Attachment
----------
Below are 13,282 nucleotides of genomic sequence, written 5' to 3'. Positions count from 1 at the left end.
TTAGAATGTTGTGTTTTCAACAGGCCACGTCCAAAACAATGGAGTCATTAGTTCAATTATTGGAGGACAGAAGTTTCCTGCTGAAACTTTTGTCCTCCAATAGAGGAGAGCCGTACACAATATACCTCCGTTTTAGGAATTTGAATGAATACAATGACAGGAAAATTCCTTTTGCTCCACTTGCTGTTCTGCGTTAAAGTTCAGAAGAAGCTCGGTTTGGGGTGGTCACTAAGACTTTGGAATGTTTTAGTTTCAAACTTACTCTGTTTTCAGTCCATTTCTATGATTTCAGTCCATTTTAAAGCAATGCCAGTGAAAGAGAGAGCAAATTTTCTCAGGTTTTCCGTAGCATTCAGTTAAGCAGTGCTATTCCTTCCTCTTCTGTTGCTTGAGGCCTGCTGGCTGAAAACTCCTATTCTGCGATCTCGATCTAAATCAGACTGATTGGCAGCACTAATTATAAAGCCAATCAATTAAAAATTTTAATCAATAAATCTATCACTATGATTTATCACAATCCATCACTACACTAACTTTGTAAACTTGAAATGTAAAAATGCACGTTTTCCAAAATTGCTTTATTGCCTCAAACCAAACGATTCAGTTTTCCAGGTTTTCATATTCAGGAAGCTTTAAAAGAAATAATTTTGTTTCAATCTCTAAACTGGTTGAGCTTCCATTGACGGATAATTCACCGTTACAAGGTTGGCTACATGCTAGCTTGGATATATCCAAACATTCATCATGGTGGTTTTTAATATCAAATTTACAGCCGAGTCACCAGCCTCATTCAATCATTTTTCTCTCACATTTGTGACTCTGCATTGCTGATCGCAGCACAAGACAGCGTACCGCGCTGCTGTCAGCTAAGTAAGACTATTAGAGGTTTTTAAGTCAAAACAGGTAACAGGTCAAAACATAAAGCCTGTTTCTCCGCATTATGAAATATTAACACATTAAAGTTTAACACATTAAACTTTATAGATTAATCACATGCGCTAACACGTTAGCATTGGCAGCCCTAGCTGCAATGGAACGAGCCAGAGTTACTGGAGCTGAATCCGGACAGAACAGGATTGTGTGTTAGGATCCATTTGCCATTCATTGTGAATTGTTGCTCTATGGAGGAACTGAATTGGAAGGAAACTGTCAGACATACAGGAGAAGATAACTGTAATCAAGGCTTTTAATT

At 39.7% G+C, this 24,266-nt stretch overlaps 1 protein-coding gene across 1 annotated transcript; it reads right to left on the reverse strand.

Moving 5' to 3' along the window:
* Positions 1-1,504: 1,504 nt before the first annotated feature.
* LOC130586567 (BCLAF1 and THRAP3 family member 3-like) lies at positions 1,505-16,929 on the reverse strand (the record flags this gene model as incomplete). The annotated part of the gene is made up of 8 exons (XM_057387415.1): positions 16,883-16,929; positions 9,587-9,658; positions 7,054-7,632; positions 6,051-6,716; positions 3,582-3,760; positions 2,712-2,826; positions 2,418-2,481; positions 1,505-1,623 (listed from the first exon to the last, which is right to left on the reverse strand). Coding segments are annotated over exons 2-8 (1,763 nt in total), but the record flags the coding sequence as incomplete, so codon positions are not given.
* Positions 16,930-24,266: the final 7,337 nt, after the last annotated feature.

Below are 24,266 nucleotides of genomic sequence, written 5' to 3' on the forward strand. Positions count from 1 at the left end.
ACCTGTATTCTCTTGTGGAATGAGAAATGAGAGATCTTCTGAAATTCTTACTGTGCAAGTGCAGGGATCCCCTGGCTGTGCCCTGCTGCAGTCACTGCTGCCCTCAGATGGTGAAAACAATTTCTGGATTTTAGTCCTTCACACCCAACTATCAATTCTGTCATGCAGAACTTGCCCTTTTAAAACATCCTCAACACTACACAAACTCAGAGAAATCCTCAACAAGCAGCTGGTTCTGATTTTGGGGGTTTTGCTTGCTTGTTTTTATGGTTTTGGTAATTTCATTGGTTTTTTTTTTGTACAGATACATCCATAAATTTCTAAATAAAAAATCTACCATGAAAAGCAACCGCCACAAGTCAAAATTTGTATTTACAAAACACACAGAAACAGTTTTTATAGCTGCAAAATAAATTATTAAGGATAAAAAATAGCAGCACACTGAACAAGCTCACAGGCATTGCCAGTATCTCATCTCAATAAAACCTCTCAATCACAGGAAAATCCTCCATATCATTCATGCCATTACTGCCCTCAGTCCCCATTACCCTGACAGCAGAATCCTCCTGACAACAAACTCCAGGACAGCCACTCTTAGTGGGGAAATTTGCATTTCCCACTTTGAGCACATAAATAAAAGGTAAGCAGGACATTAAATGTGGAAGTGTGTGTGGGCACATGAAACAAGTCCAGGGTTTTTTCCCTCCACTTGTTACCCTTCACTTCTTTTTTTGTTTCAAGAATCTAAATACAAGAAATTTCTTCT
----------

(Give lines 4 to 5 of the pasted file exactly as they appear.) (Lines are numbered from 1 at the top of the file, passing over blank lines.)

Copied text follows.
Moving 5' to 3' along the window:
* Positions 1-1,504: 1,504 nt before the first annotated feature.